Gemini vs. ChatGPT: What's the difference? chain-of-thought prompting


What is Gemma?

Gemma is a collection of lightweight open source generative AI (GenAI) models designed mainly for developers and researchers. Gemma was created by the Google DeepMind research lab that also developed closed source Gemini, Google's generative AI chatbots. Google makes Gemma available in several sizes and for use with popular developer tools and Google Cloud services.

The name Gemma comes from the Latin word for precious stone. Google released Gemma on Feb. 21, 2024, with two models: Gemma 2B and Gemma 7B. These are text-to-text, decoder large language models (LLMs) with pretrained and instruction-tuned variants. Gemma 2B has a neural network of 2 billion parameters and Gemma 7B has a neural network of seven billion parameters. Gemma is not as large and powerful as popular AI models such as OpenAI's ChatGPT-4 and Google's Gemini Ultra and Pro chatbots -- which have trillions of parameters. However, Gemma's compact lightweight models can run on laptop or desktop computers because they have faster inference speeds and lower computational demands.

Gemma also runs across mobile devices and public clouds. NVIDIA worked with Google to optimize Gemma to run on its graphics processing units (GPUs). Because of this wide support for platforms and hardware, Gemma can run on GPUs, central processing units, or Google Clouds' Tensor Processing Units (TPUs).

Google allows commercial usage and distribution of Gemma and plans to expand the Gemma family.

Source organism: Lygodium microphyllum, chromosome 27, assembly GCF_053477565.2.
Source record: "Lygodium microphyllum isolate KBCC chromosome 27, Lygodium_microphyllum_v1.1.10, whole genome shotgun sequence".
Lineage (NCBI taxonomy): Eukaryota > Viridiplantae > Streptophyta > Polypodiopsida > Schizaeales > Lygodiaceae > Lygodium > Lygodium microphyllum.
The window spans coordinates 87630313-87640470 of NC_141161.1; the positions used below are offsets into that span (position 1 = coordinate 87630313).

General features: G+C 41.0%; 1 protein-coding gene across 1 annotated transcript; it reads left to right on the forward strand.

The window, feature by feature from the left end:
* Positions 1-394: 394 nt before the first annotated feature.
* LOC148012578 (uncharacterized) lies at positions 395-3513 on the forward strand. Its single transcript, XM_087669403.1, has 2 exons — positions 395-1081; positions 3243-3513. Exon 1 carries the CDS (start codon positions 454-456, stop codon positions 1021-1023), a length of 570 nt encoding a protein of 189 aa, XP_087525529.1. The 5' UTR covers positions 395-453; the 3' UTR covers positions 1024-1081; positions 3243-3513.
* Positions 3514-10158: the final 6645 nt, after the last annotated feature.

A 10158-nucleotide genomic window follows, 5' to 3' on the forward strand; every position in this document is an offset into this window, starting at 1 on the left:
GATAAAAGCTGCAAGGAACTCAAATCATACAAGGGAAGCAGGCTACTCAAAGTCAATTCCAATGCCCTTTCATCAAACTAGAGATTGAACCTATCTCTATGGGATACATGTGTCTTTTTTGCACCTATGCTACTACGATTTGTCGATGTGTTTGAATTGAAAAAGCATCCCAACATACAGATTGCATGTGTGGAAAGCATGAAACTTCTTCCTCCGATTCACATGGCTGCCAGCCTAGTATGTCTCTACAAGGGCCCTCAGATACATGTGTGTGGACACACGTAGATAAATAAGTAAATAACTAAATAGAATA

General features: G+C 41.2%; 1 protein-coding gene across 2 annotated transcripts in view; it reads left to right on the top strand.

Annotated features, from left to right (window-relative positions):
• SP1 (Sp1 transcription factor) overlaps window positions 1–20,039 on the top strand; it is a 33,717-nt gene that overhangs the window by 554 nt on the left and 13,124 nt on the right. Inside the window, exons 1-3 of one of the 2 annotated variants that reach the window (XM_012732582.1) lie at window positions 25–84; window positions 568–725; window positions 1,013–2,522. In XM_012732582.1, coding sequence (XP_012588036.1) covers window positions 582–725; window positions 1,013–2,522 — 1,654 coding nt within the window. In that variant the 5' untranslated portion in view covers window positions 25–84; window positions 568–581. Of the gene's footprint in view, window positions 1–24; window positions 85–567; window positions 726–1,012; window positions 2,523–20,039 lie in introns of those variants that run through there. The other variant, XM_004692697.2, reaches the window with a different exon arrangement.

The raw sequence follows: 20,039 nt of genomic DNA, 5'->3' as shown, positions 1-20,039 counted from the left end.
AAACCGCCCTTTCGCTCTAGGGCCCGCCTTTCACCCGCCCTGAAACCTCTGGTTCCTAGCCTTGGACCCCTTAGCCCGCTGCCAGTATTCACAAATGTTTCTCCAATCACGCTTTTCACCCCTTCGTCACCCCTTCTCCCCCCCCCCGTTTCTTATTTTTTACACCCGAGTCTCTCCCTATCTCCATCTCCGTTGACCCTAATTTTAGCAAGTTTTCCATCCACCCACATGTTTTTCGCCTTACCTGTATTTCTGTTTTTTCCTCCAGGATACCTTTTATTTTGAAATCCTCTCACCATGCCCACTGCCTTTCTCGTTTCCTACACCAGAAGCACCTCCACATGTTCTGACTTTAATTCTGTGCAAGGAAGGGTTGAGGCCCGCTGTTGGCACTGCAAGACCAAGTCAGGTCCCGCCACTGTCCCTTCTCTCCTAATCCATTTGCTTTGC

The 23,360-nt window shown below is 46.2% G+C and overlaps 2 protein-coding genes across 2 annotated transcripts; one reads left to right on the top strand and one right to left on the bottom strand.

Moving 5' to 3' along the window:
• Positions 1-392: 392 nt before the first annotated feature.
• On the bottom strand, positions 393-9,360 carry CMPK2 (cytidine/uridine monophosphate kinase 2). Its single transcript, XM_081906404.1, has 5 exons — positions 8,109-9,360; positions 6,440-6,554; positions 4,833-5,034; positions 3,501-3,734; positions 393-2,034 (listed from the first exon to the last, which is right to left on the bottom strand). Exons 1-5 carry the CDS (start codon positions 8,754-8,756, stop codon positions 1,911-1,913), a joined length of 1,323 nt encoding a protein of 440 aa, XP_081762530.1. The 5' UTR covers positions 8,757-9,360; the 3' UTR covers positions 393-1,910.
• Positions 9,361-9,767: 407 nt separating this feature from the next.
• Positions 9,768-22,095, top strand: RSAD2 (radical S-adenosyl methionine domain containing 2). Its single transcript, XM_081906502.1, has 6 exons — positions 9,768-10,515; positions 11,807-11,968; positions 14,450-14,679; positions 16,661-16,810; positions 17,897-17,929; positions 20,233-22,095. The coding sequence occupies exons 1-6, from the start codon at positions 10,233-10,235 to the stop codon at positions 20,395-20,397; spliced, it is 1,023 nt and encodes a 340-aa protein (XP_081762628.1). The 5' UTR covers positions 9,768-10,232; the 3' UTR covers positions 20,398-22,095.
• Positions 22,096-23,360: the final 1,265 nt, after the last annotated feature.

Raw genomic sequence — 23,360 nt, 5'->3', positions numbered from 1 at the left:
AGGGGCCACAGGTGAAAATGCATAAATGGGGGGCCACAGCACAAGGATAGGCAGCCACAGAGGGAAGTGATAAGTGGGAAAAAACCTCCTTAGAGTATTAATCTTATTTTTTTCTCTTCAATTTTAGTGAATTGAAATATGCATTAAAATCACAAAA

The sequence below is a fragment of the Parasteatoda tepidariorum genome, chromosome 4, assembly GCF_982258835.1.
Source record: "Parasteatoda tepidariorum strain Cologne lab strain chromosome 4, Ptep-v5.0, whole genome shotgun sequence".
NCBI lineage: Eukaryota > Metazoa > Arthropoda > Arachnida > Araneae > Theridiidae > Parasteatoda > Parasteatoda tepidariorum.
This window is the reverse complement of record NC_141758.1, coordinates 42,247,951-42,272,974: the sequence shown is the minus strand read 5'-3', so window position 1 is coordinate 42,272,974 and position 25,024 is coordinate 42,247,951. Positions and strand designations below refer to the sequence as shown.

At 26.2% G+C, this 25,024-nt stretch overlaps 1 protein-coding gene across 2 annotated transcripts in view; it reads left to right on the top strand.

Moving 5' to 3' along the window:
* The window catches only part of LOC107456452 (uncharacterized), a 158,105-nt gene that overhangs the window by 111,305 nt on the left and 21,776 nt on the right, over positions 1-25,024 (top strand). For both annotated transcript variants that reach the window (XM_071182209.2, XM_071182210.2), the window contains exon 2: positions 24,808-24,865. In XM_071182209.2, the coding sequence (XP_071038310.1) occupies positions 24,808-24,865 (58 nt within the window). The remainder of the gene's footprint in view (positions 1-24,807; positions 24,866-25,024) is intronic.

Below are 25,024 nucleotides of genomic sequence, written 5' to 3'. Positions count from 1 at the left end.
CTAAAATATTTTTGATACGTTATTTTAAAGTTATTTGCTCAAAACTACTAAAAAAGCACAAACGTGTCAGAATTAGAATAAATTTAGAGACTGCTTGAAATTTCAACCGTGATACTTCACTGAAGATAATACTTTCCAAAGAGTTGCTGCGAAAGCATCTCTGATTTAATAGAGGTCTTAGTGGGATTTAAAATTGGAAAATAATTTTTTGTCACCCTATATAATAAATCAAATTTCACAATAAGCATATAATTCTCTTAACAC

How is Gemma different from other AI models?

Gemma has several distinct differences from popular AI chatbots, including Google's Gemini. Gemma stands out for being open and lightweight. Gemini and ChatGPT are closed models, and neither is lightweight enough to run on laptops. Because ChatGPT and Gemini are closed, developers cannot customize their code as they can with the open-source Gemma.

Gemma is not Google's first open AI model, but it is more advanced in its training and performance compared to older models Bert and T5. OpenAI, the developer of ChatGPT, has yet to release any open source models.

Google also has pretrained and instruction-tuned Gemma models to run on laptops and workstations. Similar to Gemma, Meta's Llama 2 is an open source AI model that can run on laptops. Llama2 is more of a business tool than Gemma but is also available to developers through Hugging Face and other platforms. Gemma is generally considered better at scientific tasks while Llama 2 is better for general purpose tasks.

Other open source AI models include Bionic GPT, GPT-Neo, Mistral AI, Hugging Face Falcon 180B, Bloom, Databricks Dolly and Cerebras-GPT. Some of these are much larger than Gemma, and others are mostly developed for specific use cases or vertical markets.

Another difference between Gemma and Gemini is the type of transformer it uses to change an input sequence to an output sequence. Models can use a decoder transformer, encoder transformer or a hybrid of the two.

Decoders generate outputs in the form of new texts such as answers to user queries. These are different than encoder models that process inputs and understand their context. While decoder models are used for generative AI, encoder models handle tasks such as classifying text, answering questions and analyzing texts for emotional tone.

Gemma and ChatGPT use a decoder transformer. Because they are decoder-only, Gemma and ChatGPT work for text-to-text LLMs but not for images and videos. Google Gemini uses both a decoder and encoder architecture. That architecture enables Gemini's multimodal capability, allowing it to support voice and images as well as text in both user prompts and its responses.